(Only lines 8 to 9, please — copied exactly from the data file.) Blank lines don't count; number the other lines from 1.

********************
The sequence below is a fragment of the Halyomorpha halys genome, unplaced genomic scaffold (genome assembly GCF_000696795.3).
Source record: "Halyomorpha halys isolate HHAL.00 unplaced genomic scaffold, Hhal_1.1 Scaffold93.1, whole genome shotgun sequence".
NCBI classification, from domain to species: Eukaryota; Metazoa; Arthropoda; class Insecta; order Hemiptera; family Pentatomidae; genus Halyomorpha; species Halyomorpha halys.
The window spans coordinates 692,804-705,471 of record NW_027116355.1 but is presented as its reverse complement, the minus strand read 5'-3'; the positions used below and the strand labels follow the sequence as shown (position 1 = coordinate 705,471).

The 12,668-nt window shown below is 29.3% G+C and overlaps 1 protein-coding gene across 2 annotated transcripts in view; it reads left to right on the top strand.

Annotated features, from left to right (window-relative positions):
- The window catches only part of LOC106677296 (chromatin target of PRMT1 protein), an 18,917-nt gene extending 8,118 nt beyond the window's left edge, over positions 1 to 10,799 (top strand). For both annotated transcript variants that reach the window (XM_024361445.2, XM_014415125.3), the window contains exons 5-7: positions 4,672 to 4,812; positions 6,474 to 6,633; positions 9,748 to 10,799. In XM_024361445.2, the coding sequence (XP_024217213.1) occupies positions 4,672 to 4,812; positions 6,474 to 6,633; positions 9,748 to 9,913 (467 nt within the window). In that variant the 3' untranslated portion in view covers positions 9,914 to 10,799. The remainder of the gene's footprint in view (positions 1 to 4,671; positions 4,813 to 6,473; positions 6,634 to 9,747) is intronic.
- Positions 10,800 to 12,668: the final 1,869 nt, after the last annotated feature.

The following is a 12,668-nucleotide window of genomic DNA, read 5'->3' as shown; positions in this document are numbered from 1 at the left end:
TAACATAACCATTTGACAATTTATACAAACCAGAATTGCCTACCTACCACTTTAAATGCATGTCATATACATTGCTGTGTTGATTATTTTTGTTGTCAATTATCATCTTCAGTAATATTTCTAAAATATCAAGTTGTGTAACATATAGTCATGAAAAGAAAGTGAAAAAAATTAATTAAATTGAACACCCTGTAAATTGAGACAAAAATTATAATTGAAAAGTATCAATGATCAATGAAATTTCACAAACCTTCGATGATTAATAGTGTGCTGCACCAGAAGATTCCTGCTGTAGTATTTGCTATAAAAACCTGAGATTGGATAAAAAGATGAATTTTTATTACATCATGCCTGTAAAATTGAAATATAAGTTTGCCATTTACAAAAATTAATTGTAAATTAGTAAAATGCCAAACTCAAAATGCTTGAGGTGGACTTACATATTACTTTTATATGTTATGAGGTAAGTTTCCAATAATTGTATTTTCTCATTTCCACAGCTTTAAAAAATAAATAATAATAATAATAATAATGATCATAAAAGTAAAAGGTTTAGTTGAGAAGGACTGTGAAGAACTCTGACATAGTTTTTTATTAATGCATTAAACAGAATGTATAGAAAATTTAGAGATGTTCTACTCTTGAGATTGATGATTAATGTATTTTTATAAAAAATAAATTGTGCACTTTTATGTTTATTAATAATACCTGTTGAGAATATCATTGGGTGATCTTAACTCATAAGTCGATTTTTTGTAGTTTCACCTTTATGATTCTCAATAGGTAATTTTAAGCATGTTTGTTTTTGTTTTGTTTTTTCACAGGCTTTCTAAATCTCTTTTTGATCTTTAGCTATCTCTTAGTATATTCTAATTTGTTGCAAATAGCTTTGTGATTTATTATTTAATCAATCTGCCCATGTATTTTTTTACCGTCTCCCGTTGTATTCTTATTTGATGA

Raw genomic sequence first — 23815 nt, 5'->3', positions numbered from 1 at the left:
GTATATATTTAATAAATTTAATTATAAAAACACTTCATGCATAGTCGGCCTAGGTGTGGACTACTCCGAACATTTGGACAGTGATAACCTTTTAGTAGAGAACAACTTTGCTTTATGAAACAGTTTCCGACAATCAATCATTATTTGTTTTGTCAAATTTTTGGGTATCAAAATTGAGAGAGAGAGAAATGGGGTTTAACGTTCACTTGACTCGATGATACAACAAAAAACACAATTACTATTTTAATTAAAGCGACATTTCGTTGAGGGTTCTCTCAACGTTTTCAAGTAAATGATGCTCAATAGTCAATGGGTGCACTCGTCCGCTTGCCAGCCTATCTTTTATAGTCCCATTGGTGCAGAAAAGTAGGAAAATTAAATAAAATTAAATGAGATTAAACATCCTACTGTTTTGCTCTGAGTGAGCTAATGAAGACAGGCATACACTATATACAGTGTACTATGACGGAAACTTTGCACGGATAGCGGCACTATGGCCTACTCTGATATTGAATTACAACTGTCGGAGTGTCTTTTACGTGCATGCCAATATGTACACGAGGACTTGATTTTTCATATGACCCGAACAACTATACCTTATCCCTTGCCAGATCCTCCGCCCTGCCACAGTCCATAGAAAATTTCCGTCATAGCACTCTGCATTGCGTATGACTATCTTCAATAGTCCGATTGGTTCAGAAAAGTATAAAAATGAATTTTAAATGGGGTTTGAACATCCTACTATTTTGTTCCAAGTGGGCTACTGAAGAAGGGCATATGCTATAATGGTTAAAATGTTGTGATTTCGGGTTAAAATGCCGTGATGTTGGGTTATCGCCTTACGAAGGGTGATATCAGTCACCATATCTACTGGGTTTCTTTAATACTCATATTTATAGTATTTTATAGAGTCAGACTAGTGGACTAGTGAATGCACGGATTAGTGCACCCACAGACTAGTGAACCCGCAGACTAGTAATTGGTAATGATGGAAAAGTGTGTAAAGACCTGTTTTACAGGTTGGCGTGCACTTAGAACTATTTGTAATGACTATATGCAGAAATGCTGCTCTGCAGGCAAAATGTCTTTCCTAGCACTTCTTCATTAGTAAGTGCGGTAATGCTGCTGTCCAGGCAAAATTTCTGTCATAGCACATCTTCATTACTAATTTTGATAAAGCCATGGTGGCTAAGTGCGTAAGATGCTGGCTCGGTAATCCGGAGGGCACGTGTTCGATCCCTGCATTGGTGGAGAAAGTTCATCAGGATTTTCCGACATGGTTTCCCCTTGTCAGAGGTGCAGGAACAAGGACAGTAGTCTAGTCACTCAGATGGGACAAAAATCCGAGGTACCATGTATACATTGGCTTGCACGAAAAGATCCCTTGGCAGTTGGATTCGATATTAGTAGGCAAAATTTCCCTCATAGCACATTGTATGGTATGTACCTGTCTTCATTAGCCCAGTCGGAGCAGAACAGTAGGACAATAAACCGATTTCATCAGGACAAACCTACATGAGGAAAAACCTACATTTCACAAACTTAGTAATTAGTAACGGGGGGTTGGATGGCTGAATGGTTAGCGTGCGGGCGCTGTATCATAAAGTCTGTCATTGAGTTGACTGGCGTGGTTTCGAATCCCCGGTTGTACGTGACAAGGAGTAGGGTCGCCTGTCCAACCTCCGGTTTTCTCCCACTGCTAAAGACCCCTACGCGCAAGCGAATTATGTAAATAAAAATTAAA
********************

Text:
- Positions 10,800 to 12,668: the final 1,869 nt, after the last annotated feature.

The following is a 12,668-nucleotide window of genomic DNA, read 5'->3' as shown; positions in this document are numbered from 1 at the left end: